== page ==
Photo courtesy of The Park Avenue Armory
There is a synchronicity in the Park Avenue Armory with this production, as the space ignites the energy for the cast and the cast fills the space with life.  You have to experience this production for yourself.  Lighting design by Mimi Jordan Sherin and sound design by Drew Levy and Daniel Kluger create astounding effects.  Judgment Day is playing at the Park Avenue Armory through January 10.  Get your tickets and see it for yourself!

Domenick Danza

Sunday, December 8, 2019

Greater Clements

Greater Clements
Lincoln Center Theater
The Mitzi E. Newhouse Theater
December 7, 2019

Photo courtesy of Lincoln Center Theater
Samuel D. Hunter’s new play Greater Clements is a moving and powerful story of the long-term effects of inactivity and denial.  The characters are richly developed, facing weighty challenges and life altering decisions.  Director Davis McCallum keeps the action moving in this two hour and forty minute play.  He rivets your attention and utilizes the entire theatre space to create the perfect atmosphere to draw you in.  The cast, led by Judith Ivey, all deliver flawless performances, fully bringing Mr. Hunter’s heart felt writing to life.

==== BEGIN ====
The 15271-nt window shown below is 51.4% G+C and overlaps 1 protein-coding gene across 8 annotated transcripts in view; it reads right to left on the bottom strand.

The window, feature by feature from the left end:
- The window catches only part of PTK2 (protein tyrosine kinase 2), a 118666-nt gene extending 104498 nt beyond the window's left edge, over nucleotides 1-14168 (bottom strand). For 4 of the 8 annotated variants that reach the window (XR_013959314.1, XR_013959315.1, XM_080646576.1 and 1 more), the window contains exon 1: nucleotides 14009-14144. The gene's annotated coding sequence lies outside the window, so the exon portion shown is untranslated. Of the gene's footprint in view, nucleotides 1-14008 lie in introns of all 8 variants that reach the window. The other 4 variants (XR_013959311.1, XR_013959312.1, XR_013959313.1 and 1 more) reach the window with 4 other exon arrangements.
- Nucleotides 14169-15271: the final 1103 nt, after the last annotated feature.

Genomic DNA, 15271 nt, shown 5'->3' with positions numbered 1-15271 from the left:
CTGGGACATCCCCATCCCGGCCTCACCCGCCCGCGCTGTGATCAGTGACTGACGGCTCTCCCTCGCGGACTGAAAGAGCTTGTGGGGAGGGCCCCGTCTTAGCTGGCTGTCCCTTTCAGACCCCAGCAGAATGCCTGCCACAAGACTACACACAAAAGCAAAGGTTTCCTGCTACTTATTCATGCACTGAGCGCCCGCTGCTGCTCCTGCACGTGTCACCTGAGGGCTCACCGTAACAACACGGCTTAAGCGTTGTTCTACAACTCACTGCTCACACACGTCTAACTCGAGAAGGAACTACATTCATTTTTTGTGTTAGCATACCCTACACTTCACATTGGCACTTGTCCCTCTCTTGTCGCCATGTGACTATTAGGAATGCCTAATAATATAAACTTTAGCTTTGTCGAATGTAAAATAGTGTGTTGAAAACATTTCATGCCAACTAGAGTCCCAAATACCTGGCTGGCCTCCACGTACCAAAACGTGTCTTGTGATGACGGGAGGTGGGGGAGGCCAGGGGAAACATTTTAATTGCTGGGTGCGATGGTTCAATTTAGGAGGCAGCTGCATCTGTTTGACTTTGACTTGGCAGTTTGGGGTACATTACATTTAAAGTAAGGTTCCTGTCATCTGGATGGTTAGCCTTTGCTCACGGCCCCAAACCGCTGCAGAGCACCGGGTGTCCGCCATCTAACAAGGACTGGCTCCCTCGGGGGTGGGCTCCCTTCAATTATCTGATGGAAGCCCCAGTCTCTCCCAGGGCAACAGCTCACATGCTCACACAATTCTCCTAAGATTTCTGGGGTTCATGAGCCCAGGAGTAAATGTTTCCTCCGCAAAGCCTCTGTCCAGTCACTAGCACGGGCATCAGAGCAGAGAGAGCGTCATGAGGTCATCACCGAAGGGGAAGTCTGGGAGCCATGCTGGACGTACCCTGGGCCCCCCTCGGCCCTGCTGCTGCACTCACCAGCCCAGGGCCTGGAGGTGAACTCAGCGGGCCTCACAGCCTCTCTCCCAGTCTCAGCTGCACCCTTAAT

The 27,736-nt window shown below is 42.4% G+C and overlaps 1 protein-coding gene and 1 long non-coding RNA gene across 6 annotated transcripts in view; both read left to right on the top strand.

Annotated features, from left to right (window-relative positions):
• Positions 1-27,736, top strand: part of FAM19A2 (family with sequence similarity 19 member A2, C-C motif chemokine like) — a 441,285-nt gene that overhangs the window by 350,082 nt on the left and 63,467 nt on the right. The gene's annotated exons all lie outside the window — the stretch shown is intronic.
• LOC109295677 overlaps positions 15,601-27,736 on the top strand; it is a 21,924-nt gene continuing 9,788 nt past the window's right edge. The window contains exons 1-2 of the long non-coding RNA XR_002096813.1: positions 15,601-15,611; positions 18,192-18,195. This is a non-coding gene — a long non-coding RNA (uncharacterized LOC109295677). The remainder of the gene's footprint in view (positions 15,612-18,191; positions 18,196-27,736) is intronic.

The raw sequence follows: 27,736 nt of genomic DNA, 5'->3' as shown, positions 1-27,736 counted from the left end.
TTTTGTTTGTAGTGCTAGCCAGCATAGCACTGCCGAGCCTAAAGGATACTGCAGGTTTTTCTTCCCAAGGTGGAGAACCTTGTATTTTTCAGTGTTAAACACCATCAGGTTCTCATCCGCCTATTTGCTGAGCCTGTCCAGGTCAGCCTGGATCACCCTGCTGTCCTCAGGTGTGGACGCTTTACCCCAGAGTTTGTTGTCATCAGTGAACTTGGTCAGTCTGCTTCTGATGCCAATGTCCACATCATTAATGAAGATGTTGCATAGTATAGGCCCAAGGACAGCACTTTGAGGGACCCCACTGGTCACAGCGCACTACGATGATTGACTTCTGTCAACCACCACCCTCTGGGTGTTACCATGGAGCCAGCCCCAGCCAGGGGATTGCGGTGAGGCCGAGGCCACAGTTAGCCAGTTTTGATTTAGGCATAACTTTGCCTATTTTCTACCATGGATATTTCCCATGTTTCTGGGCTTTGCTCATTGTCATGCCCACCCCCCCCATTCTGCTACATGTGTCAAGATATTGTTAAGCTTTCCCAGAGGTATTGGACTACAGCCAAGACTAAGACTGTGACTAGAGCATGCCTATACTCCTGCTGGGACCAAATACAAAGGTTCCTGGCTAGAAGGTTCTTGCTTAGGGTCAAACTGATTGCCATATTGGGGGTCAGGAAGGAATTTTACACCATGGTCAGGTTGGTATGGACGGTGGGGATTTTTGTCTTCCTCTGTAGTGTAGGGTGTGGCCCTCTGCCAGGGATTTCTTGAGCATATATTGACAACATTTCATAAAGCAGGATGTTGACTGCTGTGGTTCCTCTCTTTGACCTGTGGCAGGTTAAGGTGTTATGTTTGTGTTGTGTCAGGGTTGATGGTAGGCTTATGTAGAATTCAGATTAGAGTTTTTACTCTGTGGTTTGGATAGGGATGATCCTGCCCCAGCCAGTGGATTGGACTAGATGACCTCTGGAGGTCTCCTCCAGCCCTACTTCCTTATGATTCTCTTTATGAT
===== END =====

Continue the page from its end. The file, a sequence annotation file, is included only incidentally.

Photo courtesy of Lioncoln Center Theater
The people in the small town of Clements Falls, Idaho have voted to dissolve the township.  What was once a thriving mining town will very soon not exist.  The territory will become part of the county, leaving longtime residents with a lack of identity.  Maggie (played by Judith Ivey) is closing the mine tour office and museum.  Her son Joe (played by Edmund Donovan) has recently returned to town after living on the streets in Alaska.  When Maggie’s high school sweetheart Billy (played by Ken Narasaki) passes through and stops in for a visit, she is faced with a surprising opportunity for a new beginning.  Billy’s granddaughter, Kel (played by Haley Sakamoto), is with him.  Kal carries some emotional baggage.  When combined with Joe’s past, this creates a problem.  In order to move forward, they all need to face the darkness that has been passed on through decades of silence and denial.